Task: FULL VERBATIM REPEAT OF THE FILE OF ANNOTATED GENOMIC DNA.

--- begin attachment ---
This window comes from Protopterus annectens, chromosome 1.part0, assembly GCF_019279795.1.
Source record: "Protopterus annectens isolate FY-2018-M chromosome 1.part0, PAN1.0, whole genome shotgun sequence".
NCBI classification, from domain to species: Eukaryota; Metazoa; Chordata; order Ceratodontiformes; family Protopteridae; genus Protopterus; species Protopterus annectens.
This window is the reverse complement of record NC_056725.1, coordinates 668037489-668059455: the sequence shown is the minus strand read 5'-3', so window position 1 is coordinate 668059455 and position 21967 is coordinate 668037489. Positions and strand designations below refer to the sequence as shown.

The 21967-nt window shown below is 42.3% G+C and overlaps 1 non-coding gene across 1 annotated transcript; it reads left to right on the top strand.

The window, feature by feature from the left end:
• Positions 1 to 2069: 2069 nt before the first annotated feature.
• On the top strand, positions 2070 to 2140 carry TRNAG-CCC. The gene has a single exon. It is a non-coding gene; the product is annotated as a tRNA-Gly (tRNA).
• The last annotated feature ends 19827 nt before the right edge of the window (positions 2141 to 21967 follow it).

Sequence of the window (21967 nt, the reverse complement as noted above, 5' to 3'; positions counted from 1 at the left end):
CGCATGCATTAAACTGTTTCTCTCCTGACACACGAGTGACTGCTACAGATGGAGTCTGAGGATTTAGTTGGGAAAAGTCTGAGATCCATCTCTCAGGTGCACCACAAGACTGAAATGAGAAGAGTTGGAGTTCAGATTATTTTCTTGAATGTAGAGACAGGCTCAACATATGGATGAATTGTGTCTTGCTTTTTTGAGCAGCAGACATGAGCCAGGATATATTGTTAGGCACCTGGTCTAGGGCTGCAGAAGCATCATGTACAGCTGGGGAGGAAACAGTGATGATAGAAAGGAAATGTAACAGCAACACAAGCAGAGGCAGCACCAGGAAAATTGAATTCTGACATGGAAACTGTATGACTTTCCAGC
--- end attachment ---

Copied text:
This window comes from Protopterus annectens, chromosome 1.part0, assembly GCF_019279795.1.
Source record: "Protopterus annectens isolate FY-2018-M chromosome 1.part0, PAN1.0, whole genome shotgun sequence".
NCBI classification, from domain to species: Eukaryota; Metazoa; Chordata; order Ceratodontiformes; family Protopteridae; genus Protopterus; species Protopterus annectens.
This window is the reverse complement of record NC_056725.1, coordinates 668037489-668059455: the sequence shown is the minus strand read 5'-3', so window position 1 is coordinate 668059455 and position 21967 is coordinate 668037489. Positions and strand designations below refer to the sequence as shown.

The 21967-nt window shown below is 42.3% G+C and overlaps 1 non-coding gene across 1 annotated transcript; it reads left to right on the top strand.

The window, feature by feature from the left end:
• Positions 1 to 2069: 2069 nt before the first annotated feature.
• On the top strand, positions 2070 to 2140 carry TRNAG-CCC. The gene has a single exon. It is a non-coding gene; the product is annotated as a tRNA-Gly (tRNA).
• The last annotated feature ends 19827 nt before the right edge of the window (positions 2141 to 21967 follow it).

Sequence of the window (21967 nt, the reverse complement as noted above, 5' to 3'; positions counted from 1 at the left end):
CGCATGCATTAAACTGTTTCTCTCCTGACACACGAGTGACTGCTACAGATGGAGTCTGAGGATTTAGTTGGGAAAAGTCTGAGATCCATCTCTCAGGTGCACCACAAGACTGAAATGAGAAGAGTTGGAGTTCAGATTATTTTCTTGAATGTAGAGACAGGCTCAACATATGGATGAATTGTGTCTTGCTTTTTTGAGCAGCAGACATGAGCCAGGATATATTGTTAGGCACCTGGTCTAGGGCTGCAGAAGCATCATGTACAGCTGGGGAGGAAACAGTGATGATAGAAAGGAAATGTAACAGCAACACAAGCAGAGGCAGCACCAGGAAAATTGAATTCTGACATGGAAACTGTATGACTTTCCAGC